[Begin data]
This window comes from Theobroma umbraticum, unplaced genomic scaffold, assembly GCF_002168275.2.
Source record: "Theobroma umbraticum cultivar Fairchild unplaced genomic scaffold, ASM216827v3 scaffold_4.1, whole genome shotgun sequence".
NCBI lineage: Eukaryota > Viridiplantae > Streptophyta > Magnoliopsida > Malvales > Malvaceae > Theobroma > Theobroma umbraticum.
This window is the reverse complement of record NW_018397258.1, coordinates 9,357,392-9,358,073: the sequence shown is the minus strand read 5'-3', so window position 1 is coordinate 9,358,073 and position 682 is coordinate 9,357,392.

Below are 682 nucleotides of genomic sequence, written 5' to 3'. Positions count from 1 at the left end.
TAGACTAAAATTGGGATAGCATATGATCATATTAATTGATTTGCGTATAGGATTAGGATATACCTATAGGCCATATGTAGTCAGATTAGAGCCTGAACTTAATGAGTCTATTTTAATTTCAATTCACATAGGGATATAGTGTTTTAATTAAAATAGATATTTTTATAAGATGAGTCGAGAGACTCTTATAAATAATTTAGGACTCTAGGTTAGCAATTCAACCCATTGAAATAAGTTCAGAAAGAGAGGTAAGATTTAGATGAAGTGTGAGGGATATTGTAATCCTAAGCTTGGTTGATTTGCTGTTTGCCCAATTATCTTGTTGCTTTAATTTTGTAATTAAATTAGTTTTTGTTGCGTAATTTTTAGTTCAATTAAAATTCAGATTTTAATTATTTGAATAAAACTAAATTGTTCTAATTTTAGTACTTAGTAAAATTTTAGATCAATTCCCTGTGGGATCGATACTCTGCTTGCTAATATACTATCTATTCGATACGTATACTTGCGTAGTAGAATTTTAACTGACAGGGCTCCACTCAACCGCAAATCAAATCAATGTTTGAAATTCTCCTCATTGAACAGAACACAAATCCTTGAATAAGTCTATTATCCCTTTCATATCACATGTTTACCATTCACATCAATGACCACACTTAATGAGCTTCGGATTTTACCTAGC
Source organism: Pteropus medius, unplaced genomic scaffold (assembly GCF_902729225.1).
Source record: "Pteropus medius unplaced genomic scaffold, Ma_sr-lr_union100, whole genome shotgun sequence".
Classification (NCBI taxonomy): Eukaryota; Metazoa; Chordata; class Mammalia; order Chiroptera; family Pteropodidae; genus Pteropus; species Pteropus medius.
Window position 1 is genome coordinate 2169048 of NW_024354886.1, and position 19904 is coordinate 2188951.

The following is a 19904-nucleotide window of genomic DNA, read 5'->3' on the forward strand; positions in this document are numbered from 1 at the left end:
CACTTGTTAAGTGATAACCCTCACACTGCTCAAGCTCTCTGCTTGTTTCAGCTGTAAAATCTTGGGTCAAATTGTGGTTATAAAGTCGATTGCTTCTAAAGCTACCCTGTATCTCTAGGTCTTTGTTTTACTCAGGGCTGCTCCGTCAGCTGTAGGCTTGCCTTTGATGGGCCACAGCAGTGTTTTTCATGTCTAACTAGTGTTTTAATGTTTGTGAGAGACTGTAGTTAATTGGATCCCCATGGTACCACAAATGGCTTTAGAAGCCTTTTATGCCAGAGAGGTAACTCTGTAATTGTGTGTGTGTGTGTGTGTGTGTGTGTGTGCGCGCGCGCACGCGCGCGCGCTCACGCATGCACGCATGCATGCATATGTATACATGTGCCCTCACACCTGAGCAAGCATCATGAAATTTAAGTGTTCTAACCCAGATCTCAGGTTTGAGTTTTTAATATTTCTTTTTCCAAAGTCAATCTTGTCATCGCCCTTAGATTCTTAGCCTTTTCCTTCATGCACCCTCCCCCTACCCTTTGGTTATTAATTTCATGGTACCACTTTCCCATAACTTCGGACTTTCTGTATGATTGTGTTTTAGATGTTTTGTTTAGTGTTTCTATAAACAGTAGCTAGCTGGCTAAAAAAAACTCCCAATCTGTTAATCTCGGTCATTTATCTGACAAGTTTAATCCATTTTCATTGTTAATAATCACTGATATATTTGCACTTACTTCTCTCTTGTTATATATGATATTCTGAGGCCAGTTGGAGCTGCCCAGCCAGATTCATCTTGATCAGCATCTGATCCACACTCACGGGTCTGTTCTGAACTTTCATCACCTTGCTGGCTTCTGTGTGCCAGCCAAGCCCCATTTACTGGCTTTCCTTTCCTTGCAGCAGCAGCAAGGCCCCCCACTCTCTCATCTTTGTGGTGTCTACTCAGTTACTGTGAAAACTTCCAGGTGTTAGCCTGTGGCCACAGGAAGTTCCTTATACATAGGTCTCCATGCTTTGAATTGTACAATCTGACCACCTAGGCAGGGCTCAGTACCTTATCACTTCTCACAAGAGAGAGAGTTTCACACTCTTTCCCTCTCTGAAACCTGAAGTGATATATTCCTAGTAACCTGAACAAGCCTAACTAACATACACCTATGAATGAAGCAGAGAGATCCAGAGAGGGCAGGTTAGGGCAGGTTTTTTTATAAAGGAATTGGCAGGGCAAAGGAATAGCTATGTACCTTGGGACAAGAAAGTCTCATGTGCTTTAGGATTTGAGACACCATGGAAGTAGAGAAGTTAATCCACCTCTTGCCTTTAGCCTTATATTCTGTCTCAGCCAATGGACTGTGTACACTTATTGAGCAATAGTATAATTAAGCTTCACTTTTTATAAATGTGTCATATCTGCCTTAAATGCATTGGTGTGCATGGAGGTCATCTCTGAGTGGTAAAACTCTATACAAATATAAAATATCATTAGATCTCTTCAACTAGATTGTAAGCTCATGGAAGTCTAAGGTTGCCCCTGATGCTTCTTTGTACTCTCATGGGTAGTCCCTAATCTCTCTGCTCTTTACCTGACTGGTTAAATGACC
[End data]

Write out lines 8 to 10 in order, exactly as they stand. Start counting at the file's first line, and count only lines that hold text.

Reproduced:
Source record: "Pteropus medius unplaced genomic scaffold, Ma_sr-lr_union100, whole genome shotgun sequence".
Classification (NCBI taxonomy): Eukaryota; Metazoa; Chordata; class Mammalia; order Chiroptera; family Pteropodidae; genus Pteropus; species Pteropus medius.
Window position 1 is genome coordinate 2169048 of NW_024354886.1, and position 19904 is coordinate 2188951.